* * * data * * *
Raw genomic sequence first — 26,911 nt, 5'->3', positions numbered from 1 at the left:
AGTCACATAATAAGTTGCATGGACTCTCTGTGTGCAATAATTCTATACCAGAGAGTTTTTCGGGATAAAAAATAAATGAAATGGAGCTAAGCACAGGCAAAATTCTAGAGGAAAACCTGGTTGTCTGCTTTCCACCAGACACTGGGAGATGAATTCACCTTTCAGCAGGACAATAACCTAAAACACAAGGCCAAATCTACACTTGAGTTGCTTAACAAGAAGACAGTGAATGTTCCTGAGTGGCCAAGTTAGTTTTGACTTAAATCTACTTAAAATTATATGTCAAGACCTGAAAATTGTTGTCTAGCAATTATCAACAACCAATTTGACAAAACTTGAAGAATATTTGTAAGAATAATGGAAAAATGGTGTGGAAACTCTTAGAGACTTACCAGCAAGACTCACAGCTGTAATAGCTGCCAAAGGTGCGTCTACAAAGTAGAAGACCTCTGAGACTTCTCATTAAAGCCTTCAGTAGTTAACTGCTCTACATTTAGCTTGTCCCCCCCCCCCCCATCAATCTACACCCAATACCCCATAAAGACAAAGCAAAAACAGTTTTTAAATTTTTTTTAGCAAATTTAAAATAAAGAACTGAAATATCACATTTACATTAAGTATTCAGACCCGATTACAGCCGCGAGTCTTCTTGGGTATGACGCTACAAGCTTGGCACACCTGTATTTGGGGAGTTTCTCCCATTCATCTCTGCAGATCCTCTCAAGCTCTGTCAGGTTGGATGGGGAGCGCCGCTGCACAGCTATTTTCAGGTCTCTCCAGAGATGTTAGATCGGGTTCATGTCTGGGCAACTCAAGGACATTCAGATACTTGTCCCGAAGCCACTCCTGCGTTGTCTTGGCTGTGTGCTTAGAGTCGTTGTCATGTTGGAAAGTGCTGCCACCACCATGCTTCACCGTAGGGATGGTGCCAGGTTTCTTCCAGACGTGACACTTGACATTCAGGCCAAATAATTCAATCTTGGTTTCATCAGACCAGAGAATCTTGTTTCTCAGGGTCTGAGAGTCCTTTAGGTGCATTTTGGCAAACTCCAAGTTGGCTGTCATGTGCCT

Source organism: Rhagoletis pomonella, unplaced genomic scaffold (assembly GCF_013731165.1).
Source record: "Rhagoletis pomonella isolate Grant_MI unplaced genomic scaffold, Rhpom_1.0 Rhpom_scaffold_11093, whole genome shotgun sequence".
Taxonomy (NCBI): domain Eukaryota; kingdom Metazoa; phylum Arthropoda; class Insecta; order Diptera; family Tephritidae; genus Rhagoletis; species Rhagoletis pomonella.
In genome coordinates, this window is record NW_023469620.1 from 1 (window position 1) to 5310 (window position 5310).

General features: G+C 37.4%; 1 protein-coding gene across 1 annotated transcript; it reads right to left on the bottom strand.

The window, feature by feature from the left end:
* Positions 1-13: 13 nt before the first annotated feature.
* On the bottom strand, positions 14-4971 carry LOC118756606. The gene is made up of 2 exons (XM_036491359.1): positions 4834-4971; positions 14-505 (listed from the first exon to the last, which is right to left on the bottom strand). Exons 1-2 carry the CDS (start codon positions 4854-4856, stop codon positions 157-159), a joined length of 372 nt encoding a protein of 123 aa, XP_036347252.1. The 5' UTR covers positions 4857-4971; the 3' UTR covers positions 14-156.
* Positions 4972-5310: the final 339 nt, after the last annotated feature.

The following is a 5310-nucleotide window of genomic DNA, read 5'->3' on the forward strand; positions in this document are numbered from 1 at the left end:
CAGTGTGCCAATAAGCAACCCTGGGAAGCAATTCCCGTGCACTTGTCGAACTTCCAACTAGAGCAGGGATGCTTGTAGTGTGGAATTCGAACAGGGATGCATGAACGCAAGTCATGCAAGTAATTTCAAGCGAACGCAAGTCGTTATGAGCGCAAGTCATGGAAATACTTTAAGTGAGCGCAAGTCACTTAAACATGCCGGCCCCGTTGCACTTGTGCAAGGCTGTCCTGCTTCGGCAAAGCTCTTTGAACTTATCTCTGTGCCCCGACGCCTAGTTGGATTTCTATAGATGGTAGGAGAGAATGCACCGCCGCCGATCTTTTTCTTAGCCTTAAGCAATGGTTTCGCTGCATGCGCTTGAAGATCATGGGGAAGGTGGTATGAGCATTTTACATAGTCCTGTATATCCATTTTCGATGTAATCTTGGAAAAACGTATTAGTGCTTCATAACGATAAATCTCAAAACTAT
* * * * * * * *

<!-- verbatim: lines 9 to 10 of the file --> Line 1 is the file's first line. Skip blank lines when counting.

* Positions 1-13: 13 nt before the first annotated feature.
* On the bottom strand, positions 14-4971 carry LOC118756606. The gene is made up of 2 exons (XM_036491359.1): positions 4834-4971; positions 14-505 (listed from the first exon to the last, which is right to left on the bottom strand). Exons 1-2 carry the CDS (start codon positions 4854-4856, stop codon positions 157-159), a joined length of 372 nt encoding a protein of 123 aa, XP_036347252.1. The 5' UTR covers positions 4857-4971; the 3' UTR covers positions 14-156.